Over each of the past five years, the total number of undergraduate students in the United States has declined. There are multiple potential reasons for this trend: rising tuition, questions about the value of a postsecondary education, and shifting demographics have all likely contributed. While the impact of this trend has been felt across higher education institutions, private liberal arts colleges have been hit particularly hard, as have liberal arts programs offered at public institutions, marked by a decline in enrollment in colleges of arts and sciences within universities.

To combat this trend, these mostly-tuition-dependent institutions have turned to a number of strategies to increase enrollment and hold down costs, without sacrificing program quality. Some institutions have banded together to form consortia to share resources and distribute burdens. And some of these consortia have focused their efforts on the creation and use of online teaching resources and courses, hypothesizing that doing so will increase institutional capacity to provide educational offerings at a fraction of the cost of duplicating those offerings at each institution.

The Teagle Foundation’s “Hybrid Learning and the Residential Liberal Arts Experience” program, which ran from 2014 to 2016, funded a group of higher education consortia to test whether the collaborative development of technology-enhanced educational resources can cost-effectively increase institutional capacity to offer high-quality learning experiences. Ithaka S+R has observed and assessed the grant program on behalf of Teagle since the program’s launch. Today, we release our final report: Faculty Collaboration and Technology in the Liberal Arts: Lessons from a Teagle Grant Program.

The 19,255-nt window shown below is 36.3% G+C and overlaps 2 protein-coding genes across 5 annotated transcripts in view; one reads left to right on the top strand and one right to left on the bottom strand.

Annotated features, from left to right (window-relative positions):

Our assessment—based on instructor surveys, interviews with instructors and consortia staff, and review of grantees’ reports—has yielded a number of lessons regarding faculty collaboration within and across institutions, the value of instructional technology in liberal arts education, and the conditions for building institutional capacity through collaboration and technology.

Faculty collaboration in creating new educational resources that rely on technology can serve as a catalyst for rethinking pedagogy, and has the potential to be a cost-effective means by which liberal arts colleges can provide more students high-quality learning experiences that are in line with the core tenets of a liberal arts education. Despite the time-consuming and difficult nature of incorporating technology into course creation, faculty were appreciative of the time they spent collaborating with peers. As we heard from numerous faculty, both the collaboration and the challenge of conceptualizing an academic experience in a different modality provided new insights into their pedagogy. But another important lesson of the Teagle project is that fully realizing the benefits of collaborative course design requires a lot of support—from the leadership and administrative staff of faculty members’ home institutions and from a backbone organization with the resources and infrastructure to coordinate across institutions and strategically plan how to share courses.

As Teagle Foundation President Judith Shapiro describes, “When we began this initiative on hybrid learning in a residential liberal arts setting, our focus was on how this emerging technology could be applied in a new context. As Ithaka S+R’s report lays out, we learned through the course of the program that implementing instructional technology challenges liberal arts faculty and institutions to reconsider how they teach, whom they teach, and how they interact with colleagues and peer institutions. We now have a clearer sense both of possibilities and limitations—not only of hybrid learning, but of instructional change and cross-institutional collaboration—as we consider our future grant-making efforts.”

We are eager to hear from readers about how the Teagle program lines up with their own experiences. Have you participated in a cross-institutional collaboration focused on instruction? What were the benefits and challenges? Was technology a help or a hindrance to the effort? Share your thoughts in comments or by email.